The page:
Thursday, December 6, 2007

The Last of A Generation

My aunt passed away this week, she was 86 years old, and the last surviving sibling of my father.

I guess it wasn't a surprise for any of us. She had been sick for quite a while and had lost her husband not even two months before. But what struck me was how she was the last one. In a span of seven short years, my father and all his siblings have passed away. A whole generation has been, and gone.

This saddens me, although I know the passing of generations is a part of life, because those times, those places, those people - that past - is now no more. Someday, I know, me and my siblings will be gone too, and gone will be our collected memories of the times we lived in and of each other.

My father and his siblings were Depression Era kids, and when I heard them tell their stories from their childhood I couldn't help but imagine them as if I was watching old black and white films of The Little Rascals. I could see them plainly - independent and scrappy, and always in a lot of trouble.

My aunt was perhaps the scrappiest one and always the most independent. For a woman, she was truly "liberated" in an era when it wasn't the "thing" to do. And perhaps liberated isn't the word. My aunt said and did whatever she wanted to and didn't care what anyone else thought. I won't say this was the best thing to do, because I have heard she hurt many people's feelings in the process, especially her mother's, but I'm sure she must have regretted some of it though. Then who knows?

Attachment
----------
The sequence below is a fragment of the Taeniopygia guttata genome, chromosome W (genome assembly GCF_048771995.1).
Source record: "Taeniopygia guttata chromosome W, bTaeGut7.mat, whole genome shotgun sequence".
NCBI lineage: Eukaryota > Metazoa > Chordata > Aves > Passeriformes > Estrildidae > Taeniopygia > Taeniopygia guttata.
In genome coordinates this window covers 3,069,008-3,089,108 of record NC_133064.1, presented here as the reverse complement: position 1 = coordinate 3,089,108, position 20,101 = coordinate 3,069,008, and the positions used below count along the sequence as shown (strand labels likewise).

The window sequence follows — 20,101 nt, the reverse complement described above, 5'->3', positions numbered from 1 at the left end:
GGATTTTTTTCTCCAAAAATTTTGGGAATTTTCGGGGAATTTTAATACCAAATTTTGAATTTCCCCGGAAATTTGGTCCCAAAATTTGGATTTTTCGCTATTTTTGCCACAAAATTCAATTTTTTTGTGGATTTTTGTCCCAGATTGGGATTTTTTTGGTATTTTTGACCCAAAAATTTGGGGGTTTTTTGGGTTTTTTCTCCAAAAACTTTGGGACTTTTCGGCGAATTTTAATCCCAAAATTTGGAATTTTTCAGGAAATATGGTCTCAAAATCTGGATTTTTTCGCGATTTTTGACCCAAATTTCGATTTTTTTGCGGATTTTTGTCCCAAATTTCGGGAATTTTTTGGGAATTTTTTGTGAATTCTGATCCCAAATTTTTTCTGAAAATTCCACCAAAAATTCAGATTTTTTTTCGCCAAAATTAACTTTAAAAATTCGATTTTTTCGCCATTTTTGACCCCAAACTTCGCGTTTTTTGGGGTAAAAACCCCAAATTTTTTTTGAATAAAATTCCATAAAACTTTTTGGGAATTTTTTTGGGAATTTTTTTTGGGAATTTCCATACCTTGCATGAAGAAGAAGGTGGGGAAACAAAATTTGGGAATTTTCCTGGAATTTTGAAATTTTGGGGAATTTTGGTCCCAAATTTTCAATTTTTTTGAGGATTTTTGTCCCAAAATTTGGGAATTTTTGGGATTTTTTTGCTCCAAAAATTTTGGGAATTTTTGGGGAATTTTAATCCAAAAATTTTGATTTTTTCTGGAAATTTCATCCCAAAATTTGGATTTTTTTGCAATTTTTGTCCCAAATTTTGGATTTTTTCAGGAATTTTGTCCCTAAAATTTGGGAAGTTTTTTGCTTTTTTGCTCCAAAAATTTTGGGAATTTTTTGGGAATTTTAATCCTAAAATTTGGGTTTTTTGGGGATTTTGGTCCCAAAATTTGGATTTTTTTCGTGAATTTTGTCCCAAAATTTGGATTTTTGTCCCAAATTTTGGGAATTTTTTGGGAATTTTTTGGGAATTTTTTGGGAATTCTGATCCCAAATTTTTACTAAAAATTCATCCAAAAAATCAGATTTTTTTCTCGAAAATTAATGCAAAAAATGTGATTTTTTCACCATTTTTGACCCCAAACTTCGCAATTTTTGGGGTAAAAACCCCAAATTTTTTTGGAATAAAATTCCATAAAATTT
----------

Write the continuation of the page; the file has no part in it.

She was gruff and tough, basically the type of woman who didn't take any crap. She was a truck driver for a time, and a taxi driver in Detroit. She smoked, drank, and swore, and didn't shave. (And here Madonna thought she was such a trend-setter!) She was married and divorced several times, no one knows for sure how many. She settled down later in life. She loved bingo and reading, she played the organ and gardened. She always had a host of yapping lap dogs and a talking Myna bird named Charlie. All in all, she was quite a character, to say the least. And now she's gone.

So, here's to the last of a generation. Here's to my aunt and her brothers and sister. Here's to all of them. May they live on in the family's memory.

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